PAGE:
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Type B’s are huge foodies. But in order to optimize their metabolic process, and to stave off consequences like fatigue and fluid retention, they should try to cut things like corn, peanuts, lentils, and buckwheat out of their diet.

To maintain healthy blood sugar levels, especially after meals, Type B’s should add more green vegetables, eggs, and low-fat dairy to their diet.

When it comes to meat, chicken can be a little problematic, says Dr. D’Adamo. Though it is a lean meat, chicken contains an “agglutinating lectin” in its tissue, which can cause problems for your bloodstream, and lead to strokes and other disorders.

The doctor suggests replacing chicken with other proteins like goat, mutton, and lamb.

The Type O Profile

How to eat for your blood type
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Type O is the only blood type that carries two polarized blood type antibodies (types A and B), and those who have an O- blood type are universal red blood cell donors.

Out of all blood types, type O’s have the best ability to digest both protein, fat, and calcium, because they tend to have higher amounts of chemicals and enzymes in their digestive tracks to help with absorption.

However, there is a downside to this. Type O’s tend to be more predisposed to certain illnesses and disorders, like thyroid problems, ulcers, and inflammation, and are likelier to have higher levels of stomach acid.

Suggested Diet For Type O's

How to eat for your blood type
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As with the other blood types, the key is in managing stress levels. Type O’s are more likely to be impulsive and a little temperamental, so they can experience dramatic highs and lows.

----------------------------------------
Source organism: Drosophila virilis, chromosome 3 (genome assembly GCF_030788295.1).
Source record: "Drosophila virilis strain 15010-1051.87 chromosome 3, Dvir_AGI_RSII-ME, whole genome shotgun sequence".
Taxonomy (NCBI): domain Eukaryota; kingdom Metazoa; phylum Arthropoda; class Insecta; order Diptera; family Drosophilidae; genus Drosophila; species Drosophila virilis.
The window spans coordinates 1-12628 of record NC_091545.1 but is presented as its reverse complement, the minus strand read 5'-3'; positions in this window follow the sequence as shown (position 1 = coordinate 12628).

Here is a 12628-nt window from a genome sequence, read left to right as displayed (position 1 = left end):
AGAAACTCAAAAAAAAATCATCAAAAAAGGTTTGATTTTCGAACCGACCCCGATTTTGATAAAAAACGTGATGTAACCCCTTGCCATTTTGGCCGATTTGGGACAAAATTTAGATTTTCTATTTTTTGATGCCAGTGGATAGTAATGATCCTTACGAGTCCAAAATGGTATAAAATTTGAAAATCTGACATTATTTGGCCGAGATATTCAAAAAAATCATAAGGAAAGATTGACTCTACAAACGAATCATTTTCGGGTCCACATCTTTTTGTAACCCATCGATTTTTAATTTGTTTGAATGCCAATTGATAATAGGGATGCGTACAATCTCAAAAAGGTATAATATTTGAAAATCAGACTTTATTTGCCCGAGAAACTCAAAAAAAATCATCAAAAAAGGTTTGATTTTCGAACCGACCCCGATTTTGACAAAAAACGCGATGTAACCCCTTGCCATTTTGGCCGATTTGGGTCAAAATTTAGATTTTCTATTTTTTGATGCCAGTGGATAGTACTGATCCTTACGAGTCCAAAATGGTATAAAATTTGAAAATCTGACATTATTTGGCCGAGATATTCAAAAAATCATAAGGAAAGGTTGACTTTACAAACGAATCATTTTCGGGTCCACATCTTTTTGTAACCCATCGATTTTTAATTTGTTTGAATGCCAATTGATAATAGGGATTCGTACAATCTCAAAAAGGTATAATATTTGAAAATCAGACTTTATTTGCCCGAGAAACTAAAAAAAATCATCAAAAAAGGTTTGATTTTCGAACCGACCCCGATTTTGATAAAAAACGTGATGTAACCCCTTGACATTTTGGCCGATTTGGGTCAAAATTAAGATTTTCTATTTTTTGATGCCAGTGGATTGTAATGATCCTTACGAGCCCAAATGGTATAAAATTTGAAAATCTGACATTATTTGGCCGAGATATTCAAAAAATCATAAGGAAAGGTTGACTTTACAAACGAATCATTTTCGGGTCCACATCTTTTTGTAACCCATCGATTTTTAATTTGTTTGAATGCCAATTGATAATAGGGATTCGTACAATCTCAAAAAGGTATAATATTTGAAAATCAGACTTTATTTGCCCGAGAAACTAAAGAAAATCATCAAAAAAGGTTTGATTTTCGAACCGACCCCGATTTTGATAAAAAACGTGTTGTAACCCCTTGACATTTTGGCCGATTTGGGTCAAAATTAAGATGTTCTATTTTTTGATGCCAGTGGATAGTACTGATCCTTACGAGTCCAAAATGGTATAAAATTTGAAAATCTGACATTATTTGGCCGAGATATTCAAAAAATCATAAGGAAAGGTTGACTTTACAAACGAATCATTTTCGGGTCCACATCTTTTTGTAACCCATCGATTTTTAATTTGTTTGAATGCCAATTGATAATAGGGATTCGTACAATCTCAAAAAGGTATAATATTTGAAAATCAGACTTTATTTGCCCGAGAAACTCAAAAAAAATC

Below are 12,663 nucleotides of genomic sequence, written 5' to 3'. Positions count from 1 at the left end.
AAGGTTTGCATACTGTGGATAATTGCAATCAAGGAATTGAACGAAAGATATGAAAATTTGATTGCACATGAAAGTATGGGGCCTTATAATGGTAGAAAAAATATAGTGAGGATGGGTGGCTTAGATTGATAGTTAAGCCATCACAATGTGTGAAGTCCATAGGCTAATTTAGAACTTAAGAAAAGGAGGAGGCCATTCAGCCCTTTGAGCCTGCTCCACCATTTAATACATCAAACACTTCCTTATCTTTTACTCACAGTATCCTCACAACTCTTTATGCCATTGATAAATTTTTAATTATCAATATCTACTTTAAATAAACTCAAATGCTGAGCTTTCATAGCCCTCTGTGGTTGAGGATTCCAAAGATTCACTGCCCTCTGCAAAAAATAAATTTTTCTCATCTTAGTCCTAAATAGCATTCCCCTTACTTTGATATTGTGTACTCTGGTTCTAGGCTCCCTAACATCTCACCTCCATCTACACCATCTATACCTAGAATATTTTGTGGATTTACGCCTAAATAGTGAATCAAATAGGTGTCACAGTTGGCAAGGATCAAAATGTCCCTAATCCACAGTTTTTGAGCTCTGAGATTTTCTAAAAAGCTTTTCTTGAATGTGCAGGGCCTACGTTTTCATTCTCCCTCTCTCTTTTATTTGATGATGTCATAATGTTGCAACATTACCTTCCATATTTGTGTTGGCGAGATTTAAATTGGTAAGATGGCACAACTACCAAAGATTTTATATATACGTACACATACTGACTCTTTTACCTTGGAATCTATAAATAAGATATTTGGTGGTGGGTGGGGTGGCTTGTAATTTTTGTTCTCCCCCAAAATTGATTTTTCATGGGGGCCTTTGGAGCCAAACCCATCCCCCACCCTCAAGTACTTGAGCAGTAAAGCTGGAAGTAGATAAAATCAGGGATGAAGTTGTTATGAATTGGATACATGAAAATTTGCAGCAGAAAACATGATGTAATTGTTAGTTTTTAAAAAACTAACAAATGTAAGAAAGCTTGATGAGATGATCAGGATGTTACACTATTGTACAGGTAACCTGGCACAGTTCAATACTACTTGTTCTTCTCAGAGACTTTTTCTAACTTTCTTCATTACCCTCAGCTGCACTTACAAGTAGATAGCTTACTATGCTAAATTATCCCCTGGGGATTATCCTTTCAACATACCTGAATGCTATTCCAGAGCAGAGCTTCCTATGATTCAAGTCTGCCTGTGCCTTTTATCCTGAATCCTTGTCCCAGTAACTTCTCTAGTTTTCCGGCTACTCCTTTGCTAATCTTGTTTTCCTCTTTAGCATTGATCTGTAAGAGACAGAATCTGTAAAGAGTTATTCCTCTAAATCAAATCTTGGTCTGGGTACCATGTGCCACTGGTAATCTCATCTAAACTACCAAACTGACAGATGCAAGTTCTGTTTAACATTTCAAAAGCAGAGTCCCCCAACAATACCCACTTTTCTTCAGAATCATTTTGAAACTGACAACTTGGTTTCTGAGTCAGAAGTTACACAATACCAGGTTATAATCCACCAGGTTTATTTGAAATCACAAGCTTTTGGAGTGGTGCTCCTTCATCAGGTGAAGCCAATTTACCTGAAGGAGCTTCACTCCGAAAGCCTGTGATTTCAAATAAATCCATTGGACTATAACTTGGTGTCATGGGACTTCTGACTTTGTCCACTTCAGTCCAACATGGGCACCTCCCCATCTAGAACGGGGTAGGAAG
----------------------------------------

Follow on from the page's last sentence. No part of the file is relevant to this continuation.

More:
Dr. D’Adamo suggests implementing a high-protein diet of lean meats, poultry, fish, vegetables, and fruits.

Go lighter on wheat, dairy, and beans, and try to avoid caffeine and alcohol, which can raise your already high adrenaline.

The Type AB Profile

How to eat for your blood type
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Type AB blood is extremely rare, and is found in less than 5 percent of the entire population. In fact, until 10 or 12 centuries ago, there was practically no one with this blood type.

This blood type is a result of the intermingling between other blood types, and not of evolution or environmental factors. Therefore, type AB’s share the characteristics, challenges, and strengths that both types A and B have.

A lot of the time, Type AB’s tend to have mixed feelings and attitude toward things.

Usually, they like meeting new people, and are open and trusting. However, they can feel isolated and alienated from others at times.

Generally, AB’s are very intuitive, emotional, passionate, and empathetic.

Suggested Diet For Type AB's

How to eat for your blood type
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Type AB’s have lower levels of stomach acid, but are less efficient at metabolizing proteins, which can end up being stored as fat.

Dr. D’Adamo suggests that type AB’s do their best to avoid caffeine and alcohol, especially if they’re already stressed out.

Type AB’s should incorporate more foods like green vegetables, seafood, tofu, and dairy into their diet. Try to stay away from smoked and cured meats, which can be detrimental for those with low stomach acid.

The doctor also recommends eating smaller, more frequent meals throughout the day, and to avoid eating starches and proteins in the same meal, in order to metabolize foods more efficiently.

Please SHARE these fun facts and tips about blood type diets with friends and family!